Roman Micnas together with J. Ranninger and S. Robaszkiewicz, were invited by the editors of the renowned American scientific journal Review of Modern Physics to write an an extensive review article summarizing the current state of the theory of electron systems with local pairing interactions, which was published in 1990. This work has been cited more than 1400 times and is one of the most cited scientific articles in the area of physics in the country.

Roman Micnas and Stanislaw Robaszkiewicz received the Maria Sklodowska-Curie Scientific Award of the Polish Academy of Sciences in 1989 for their work on the theory of superconducting systems with local electron pairing.

At the Faculty of Physics, Adam Mickiewicz University, Prof. R. Micnas headed the Doctoral Studies Programme from 1991 to 2002 and was Vice-Dean for Scientific Affairs during the 1999-2002 term. In the subsequent terms from 2005 to 2012, he was a member of the Senate of the University, where he was part of the Senate Committee for Development. From 1998 until his retirement in 2018 he was the Head of the Department of Solid State Theory (which has since been transformed into the Department of Condensed Matter Theory). He took over this function from Prof. Leon Kowalewski.

During his scientific career, Prof. Micnas published over 140 scientific articles mainly in foreign scientific journals and presented over 50 communications at international and national scientific conferences. These works are widely recognized around the world and so far have been cited about 3300 times by other authors. He presented the results of his scientific achievements at numerous international and national conferences, international schools of theoretical physics and symposia on high temperature superconductivity, magnetism, many-body systems physics and electron correlations. He had a total of over 60 invited lectures at, among others, the International Conference on Magnetism in Paris, conferences in Les Houches and (thrice) at the E. Majorana Center (Erice, Sicily), in Switzerland, France, the Netherlands, USA, China, the NATO Conference in Greece as well as in Poland – e.g. a plenary lecture at the Jubilee XXXIII Congress of Polish Physicists. In addition, he presented the results of his research at over 40 seminars and departmental colloquia at leading scientific institutions in Europe and the USA. He gave 5 series of lectures abroad, in Sweden (University of Linköping, 1978), Brazil (1980) and in France (Grenoble, 1987).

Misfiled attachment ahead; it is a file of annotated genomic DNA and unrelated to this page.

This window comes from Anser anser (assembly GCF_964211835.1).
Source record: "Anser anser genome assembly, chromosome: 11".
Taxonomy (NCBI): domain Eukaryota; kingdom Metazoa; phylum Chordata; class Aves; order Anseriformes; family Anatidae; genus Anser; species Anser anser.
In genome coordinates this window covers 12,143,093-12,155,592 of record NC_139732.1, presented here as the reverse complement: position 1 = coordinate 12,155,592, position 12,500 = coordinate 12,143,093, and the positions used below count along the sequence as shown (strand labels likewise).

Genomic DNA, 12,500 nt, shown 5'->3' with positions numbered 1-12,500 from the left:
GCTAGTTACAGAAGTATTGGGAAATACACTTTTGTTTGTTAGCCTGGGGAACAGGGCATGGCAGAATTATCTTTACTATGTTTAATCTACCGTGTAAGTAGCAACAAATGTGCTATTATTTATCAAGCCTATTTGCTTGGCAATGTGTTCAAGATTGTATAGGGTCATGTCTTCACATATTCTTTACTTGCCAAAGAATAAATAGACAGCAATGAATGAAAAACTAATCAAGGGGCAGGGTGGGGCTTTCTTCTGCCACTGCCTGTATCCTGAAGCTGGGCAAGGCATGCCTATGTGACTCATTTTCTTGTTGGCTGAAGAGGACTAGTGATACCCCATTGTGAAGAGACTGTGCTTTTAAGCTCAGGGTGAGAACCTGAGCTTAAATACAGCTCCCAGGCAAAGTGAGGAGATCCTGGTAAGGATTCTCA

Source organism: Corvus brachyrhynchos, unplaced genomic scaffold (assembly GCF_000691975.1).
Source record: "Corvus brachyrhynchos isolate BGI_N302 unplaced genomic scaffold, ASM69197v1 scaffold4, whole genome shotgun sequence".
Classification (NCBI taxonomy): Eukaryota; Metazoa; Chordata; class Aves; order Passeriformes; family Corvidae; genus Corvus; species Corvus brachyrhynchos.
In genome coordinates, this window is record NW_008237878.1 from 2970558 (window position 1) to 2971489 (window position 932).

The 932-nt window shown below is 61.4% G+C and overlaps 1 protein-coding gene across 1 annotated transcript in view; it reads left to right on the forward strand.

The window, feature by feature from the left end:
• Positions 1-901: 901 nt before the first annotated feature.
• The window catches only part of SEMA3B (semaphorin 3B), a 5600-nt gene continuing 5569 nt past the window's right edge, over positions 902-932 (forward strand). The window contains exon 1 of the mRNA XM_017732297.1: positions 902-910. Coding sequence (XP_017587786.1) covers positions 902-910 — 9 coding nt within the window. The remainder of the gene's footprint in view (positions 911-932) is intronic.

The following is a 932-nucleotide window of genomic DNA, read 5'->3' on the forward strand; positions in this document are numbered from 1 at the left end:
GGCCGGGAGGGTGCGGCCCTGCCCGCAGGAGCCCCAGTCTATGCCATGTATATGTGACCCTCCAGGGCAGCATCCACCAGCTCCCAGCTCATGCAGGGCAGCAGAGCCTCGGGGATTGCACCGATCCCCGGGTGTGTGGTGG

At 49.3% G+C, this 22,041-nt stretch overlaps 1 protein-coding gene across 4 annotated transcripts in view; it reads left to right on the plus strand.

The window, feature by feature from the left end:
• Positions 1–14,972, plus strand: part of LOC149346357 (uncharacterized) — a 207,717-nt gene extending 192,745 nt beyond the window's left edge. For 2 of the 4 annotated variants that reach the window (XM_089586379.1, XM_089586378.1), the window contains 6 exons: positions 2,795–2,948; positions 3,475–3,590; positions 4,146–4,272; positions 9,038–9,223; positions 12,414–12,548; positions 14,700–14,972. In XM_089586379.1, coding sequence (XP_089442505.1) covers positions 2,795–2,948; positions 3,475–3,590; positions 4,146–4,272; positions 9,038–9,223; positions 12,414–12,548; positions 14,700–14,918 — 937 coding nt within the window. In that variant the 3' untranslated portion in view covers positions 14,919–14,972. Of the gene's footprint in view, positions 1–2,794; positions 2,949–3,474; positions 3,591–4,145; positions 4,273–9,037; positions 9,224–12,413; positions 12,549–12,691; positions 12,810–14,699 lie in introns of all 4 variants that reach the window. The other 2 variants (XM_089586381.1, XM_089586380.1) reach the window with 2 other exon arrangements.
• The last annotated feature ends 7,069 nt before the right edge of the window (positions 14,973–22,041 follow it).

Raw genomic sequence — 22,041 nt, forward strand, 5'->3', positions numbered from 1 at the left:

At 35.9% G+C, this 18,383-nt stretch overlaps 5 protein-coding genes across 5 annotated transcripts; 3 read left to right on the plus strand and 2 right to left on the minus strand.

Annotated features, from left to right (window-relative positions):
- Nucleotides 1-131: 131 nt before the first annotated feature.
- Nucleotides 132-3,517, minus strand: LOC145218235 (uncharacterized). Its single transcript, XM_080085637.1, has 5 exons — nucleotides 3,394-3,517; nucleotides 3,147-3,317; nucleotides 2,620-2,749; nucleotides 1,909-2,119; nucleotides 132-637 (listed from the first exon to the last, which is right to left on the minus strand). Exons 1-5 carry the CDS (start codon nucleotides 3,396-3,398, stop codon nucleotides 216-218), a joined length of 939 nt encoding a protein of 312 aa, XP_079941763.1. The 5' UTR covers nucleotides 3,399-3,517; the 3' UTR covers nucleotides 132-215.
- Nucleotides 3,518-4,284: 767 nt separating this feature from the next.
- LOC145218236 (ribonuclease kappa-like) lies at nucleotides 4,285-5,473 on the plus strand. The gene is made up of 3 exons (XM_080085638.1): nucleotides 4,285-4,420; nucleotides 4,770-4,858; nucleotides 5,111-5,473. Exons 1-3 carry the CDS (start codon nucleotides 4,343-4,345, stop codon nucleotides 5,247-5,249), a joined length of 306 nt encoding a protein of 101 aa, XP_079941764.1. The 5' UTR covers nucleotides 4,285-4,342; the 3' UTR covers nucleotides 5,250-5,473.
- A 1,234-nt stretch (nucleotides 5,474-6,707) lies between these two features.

In connection with his extensive scientific cooperation with leading scientists from all over the world conducting research in the broad field of condensed matter physics, especially superconductivity, phase transitions and critical phenomena, and electron correlation theory, he was invited as Visiting Professor to 15 scientific centres in Sweden, Brazil, France, Italy, Germany, Switzerland and the USA.

Prof. Roman Micnas co-organised 35 international and national scientific conferences and schools of theoretical physics. Since 1993 he chaired or co-chaired the European Conference “Physics of Magnetism” held every three years in Poznań, which is one of the largest conferences of its kind in Poland.

He received many awards for his achievements. In the years 2003-2006 he was a beneficiary of the Professorial Grant programme “Master”of the Foundation for Polish Science. Six candidates obtained their Ph. D. degrees under the supervision of Prof. Micnas. He directed 10 research grants. Prof. Micnas conducted research centered around the most important and frontier topics of condensed matter physics. Apart from the earlier mentioned directions, he also conducted research on models of many body physics describing ultracold quantum, fermionic or bosonic atomic gases trapped in optical lattices.

Professor Roman Micnas was one of the most outstanding scholars of our University. A person endowed with extraordinary talent and enormous diligence, he quickly became an internationally recognised scientific authority with extensive and profound scientific knowledge in theoretical condensed phase physics, the theory of many-body systems and statistical physics. His scientific output will remain for years in the educational canon of every scientist conducting research in these fields.